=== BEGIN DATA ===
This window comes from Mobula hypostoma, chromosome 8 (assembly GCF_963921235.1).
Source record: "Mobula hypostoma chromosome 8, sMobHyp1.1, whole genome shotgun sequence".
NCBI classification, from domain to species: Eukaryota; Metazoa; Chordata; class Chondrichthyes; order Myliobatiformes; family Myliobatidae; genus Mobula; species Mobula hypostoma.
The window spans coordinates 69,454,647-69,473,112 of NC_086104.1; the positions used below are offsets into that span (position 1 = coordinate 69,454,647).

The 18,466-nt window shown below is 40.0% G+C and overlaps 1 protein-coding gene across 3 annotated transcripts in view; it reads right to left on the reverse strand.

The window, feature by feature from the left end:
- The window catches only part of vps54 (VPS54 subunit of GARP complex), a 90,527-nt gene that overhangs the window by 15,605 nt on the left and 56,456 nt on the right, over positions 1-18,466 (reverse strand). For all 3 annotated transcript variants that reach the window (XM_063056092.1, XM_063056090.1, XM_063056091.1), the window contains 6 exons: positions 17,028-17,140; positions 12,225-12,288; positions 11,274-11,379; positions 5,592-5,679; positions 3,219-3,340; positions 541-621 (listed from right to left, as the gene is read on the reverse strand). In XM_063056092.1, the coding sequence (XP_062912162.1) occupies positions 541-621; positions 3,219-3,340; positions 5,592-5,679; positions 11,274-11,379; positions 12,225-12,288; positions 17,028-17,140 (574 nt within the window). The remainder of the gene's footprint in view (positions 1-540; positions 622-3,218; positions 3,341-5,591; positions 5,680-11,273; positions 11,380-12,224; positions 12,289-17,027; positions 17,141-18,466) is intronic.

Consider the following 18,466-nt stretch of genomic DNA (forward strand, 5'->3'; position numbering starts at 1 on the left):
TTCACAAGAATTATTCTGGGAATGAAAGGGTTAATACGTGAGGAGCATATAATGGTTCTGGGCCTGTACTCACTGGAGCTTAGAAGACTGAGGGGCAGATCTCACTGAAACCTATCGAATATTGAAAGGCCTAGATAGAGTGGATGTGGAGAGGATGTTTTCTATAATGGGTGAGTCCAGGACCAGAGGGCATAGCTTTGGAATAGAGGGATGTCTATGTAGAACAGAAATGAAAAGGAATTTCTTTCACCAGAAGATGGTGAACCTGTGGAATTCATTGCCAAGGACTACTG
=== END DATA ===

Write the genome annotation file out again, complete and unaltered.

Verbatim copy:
This window comes from Mobula hypostoma, chromosome 8 (assembly GCF_963921235.1).
Source record: "Mobula hypostoma chromosome 8, sMobHyp1.1, whole genome shotgun sequence".
NCBI classification, from domain to species: Eukaryota; Metazoa; Chordata; class Chondrichthyes; order Myliobatiformes; family Myliobatidae; genus Mobula; species Mobula hypostoma.
The window spans coordinates 69,454,647-69,473,112 of NC_086104.1; the positions used below are offsets into that span (position 1 = coordinate 69,454,647).

The 18,466-nt window shown below is 40.0% G+C and overlaps 1 protein-coding gene across 3 annotated transcripts in view; it reads right to left on the reverse strand.

The window, feature by feature from the left end:
- The window catches only part of vps54 (VPS54 subunit of GARP complex), a 90,527-nt gene that overhangs the window by 15,605 nt on the left and 56,456 nt on the right, over positions 1-18,466 (reverse strand). For all 3 annotated transcript variants that reach the window (XM_063056092.1, XM_063056090.1, XM_063056091.1), the window contains 6 exons: positions 17,028-17,140; positions 12,225-12,288; positions 11,274-11,379; positions 5,592-5,679; positions 3,219-3,340; positions 541-621 (listed from right to left, as the gene is read on the reverse strand). In XM_063056092.1, the coding sequence (XP_062912162.1) occupies positions 541-621; positions 3,219-3,340; positions 5,592-5,679; positions 11,274-11,379; positions 12,225-12,288; positions 17,028-17,140 (574 nt within the window). The remainder of the gene's footprint in view (positions 1-540; positions 622-3,218; positions 3,341-5,591; positions 5,680-11,273; positions 11,380-12,224; positions 12,289-17,027; positions 17,141-18,466) is intronic.

Consider the following 18,466-nt stretch of genomic DNA (forward strand, 5'->3'; position numbering starts at 1 on the left):
TTCACAAGAATTATTCTGGGAATGAAAGGGTTAATACGTGAGGAGCATATAATGGTTCTGGGCCTGTACTCACTGGAGCTTAGAAGACTGAGGGGCAGATCTCACTGAAACCTATCGAATATTGAAAGGCCTAGATAGAGTGGATGTGGAGAGGATGTTTTCTATAATGGGTGAGTCCAGGACCAGAGGGCATAGCTTTGGAATAGAGGGATGTCTATGTAGAACAGAAATGAAAAGGAATTTCTTTCACCAGAAGATGGTGAACCTGTGGAATTCATTGCCAAGGACTACTG